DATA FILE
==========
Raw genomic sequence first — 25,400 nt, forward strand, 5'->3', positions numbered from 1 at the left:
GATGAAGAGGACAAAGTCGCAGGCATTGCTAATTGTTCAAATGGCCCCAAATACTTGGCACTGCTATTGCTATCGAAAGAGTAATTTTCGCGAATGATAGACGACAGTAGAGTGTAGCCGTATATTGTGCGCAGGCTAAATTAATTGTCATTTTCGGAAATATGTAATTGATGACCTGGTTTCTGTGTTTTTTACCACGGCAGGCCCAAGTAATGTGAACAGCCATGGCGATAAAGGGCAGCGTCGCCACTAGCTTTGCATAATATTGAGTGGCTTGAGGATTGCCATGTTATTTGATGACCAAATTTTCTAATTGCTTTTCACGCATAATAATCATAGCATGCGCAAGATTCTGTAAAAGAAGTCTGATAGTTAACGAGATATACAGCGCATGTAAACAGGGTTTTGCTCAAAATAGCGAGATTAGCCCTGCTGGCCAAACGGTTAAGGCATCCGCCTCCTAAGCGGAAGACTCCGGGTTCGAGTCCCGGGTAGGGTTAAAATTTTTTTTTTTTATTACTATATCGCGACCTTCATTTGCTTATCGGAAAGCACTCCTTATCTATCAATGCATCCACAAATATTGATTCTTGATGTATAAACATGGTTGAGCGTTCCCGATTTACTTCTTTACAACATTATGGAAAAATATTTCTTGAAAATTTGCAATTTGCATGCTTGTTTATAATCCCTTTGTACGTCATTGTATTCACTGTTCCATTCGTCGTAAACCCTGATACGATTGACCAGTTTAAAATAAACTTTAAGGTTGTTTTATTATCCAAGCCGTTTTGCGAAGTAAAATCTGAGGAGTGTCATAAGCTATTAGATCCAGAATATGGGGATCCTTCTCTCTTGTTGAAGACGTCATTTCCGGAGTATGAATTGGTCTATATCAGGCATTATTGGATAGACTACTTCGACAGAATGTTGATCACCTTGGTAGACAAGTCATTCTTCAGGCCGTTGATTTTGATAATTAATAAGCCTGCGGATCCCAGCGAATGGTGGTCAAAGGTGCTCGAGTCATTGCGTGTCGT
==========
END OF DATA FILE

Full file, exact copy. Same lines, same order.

Raw genomic sequence first — 25,400 nt, forward strand, 5'->3', positions numbered from 1 at the left:
GATGAAGAGGACAAAGTCGCAGGCATTGCTAATTGTTCAAATGGCCCCAAATACTTGGCACTGCTATTGCTATCGAAAGAGTAATTTTCGCGAATGATAGACGACAGTAGAGTGTAGCCGTATATTGTGCGCAGGCTAAATTAATTGTCATTTTCGGAAATATGTAATTGATGACCTGGTTTCTGTGTTTTTTACCACGGCAGGCCCAAGTAATGTGAACAGCCATGGCGATAAAGGGCAGCGTCGCCACTAGCTTTGCATAATATTGAGTGGCTTGAGGATTGCCATGTTATTTGATGACCAAATTTTCTAATTGCTTTTCACGCATAATAATCATAGCATGCGCAAGATTCTGTAAAAGAAGTCTGATAGTTAACGAGATATACAGCGCATGTAAACAGGGTTTTGCTCAAAATAGCGAGATTAGCCCTGCTGGCCAAACGGTTAAGGCATCCGCCTCCTAAGCGGAAGACTCCGGGTTCGAGTCCCGGGTAGGGTTAAAATTTTTTTTTTTTATTACTATATCGCGACCTTCATTTGCTTATCGGAAAGCACTCCTTATCTATCAATGCATCCACAAATATTGATTCTTGATGTATAAACATGGTTGAGCGTTCCCGATTTACTTCTTTACAACATTATGGAAAAATATTTCTTGAAAATTTGCAATTTGCATGCTTGTTTATAATCCCTTTGTACGTCATTGTATTCACTGTTCCATTCGTCGTAAACCCTGATACGATTGACCAGTTTAAAATAAACTTTAAGGTTGTTTTATTATCCAAGCCGTTTTGCGAAGTAAAATCTGAGGAGTGTCATAAGCTATTAGATCCAGAATATGGGGATCCTTCTCTCTTGTTGAAGACGTCATTTCCGGAGTATGAATTGGTCTATATCAGGCATTATTGGATAGACTACTTCGACAGAATGTTGATCACCTTGGTAGACAAGTCATTCTTCAGGCCGTTGATTTTGATAATTAATAAGCCTGCGGATCCCAGCGAATGGTGGTCAAAGGTGCTCGAGTCATTGCGTGTCGT